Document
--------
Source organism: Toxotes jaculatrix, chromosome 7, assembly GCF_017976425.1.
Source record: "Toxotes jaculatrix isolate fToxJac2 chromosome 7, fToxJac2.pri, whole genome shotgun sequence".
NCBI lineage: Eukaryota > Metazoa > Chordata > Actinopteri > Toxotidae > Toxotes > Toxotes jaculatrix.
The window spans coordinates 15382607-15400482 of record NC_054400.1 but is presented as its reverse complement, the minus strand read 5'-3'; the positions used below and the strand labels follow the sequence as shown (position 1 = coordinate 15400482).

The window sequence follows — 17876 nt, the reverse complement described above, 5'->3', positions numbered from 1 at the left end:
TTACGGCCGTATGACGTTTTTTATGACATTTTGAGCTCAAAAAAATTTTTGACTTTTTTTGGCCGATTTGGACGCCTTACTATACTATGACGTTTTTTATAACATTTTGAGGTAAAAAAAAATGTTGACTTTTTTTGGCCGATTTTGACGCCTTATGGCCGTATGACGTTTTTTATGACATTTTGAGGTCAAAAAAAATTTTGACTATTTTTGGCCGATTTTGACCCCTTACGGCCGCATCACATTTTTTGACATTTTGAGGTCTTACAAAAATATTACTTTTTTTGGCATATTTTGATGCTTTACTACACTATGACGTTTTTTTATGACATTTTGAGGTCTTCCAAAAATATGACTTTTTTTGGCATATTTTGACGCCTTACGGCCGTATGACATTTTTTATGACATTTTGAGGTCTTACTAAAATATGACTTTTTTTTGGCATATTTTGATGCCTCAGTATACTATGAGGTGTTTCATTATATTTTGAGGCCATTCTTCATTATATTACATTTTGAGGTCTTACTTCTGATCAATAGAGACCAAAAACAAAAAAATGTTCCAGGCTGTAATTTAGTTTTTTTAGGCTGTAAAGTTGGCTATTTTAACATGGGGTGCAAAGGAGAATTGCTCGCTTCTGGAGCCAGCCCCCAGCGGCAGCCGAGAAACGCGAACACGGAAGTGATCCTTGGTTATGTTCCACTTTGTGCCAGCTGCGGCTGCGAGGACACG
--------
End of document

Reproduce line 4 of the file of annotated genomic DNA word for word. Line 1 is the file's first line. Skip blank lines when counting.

The window spans coordinates 15382607-15400482 of record NC_054400.1 but is presented as its reverse complement, the minus strand read 5'-3'; the positions used below and the strand labels follow the sequence as shown (position 1 = coordinate 15400482).